Caesar became Rome's military tribune and forged an alliance with the war hero Pompey the Great (whom he later killed) and Rome's wealthiest man, Marcus Licinius Crassus. He then ruthlessly campaigned in Gaul (58 – 50 B.C.), and wielded his renown from that campaign to assault Rome with an army in 49 B.C. From there he marched on Egypt, claimed it for himself, had a son with Cleopatra, and returned to Rome in 44 B.C. to assume the title "Dictator Perpetuus," or "dictator for life." That very year he was assassinated.

Interred in lead at the tip of an obelisk

Julius Caesar was cremated at the Roman Forum in a massive event akin to a sacrificial feast. Amidst funereal games and public riots where citizens threw whatever possessions they could onto Caesar's blazing death pyre, the once-dictator was incinerated on a massive bier decked out with a "gilded shrine" modeled after a temple of Venus. It contained an ivory couch and a pillar hung with the robe that Caesar wore when he was murdered (per Imperium Romanum).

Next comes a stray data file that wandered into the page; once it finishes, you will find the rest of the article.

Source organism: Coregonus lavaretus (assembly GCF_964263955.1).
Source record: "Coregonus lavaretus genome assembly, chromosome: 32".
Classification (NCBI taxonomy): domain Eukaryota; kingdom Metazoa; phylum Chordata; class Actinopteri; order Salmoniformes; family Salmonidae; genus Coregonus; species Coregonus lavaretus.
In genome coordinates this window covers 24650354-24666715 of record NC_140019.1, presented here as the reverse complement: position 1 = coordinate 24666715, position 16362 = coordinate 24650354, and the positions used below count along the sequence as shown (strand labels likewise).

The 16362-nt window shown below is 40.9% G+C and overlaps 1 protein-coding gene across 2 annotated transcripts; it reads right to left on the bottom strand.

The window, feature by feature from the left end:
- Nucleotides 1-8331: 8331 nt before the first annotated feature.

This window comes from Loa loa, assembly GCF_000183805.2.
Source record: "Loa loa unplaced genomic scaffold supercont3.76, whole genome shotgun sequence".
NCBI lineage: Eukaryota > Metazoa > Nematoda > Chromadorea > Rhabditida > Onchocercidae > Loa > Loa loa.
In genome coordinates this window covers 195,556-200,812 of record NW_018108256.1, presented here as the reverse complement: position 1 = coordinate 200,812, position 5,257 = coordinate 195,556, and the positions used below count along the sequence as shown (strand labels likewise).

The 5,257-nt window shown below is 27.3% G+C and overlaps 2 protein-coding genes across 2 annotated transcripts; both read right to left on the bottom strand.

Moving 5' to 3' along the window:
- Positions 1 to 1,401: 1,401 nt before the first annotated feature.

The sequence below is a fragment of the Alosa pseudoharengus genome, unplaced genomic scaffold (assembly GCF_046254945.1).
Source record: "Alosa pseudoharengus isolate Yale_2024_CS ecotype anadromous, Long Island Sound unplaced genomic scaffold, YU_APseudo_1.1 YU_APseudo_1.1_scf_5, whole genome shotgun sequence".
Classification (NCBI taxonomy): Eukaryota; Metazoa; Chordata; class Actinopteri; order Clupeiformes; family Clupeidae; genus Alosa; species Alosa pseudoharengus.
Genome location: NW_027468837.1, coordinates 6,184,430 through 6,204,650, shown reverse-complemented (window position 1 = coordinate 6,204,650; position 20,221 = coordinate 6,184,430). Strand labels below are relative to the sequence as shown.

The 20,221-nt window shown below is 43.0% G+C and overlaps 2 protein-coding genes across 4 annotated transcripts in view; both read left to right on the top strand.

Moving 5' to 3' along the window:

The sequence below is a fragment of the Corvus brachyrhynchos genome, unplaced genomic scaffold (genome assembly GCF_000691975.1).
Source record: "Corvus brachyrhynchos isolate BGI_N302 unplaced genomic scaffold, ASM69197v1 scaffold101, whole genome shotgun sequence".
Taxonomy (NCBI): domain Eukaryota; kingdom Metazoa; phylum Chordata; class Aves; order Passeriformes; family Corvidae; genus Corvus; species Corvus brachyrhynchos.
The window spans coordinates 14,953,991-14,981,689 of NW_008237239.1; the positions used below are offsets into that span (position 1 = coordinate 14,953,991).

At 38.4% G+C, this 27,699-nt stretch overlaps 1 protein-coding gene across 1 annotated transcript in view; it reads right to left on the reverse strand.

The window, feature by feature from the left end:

Some say Caesar's ashes were interred at the Forum, in "The Temple of the Divine Julius" erected in his honor. You can still visit this site today, as Trip Advisor shows. At the time when the temple was built, however, it was illegal to inter people within the city's boundaries. Accounts such as "Lives of the Caesars," written by the Roman historian Suetonius and published in A.D 121 — a full 165 years after Caesar's death — point to a place called "The Field of Mars" as Caesar's ashes' resting place. Some believe that the ashes were buried at a temple on Capitoline Hill, while others believe they were interred at Piazza di Monte Citorio near a column raised to Emperor Marcus Aurelius.  

Others believe that Caesar's ashes wound up in a lead ball at the tip of a mysterious obelisk in Heliopolis, Egypt, which was moved by Emperor Caligula to Rome in A.D. 37 (via PBS).

We repeat: do not open the cursed orb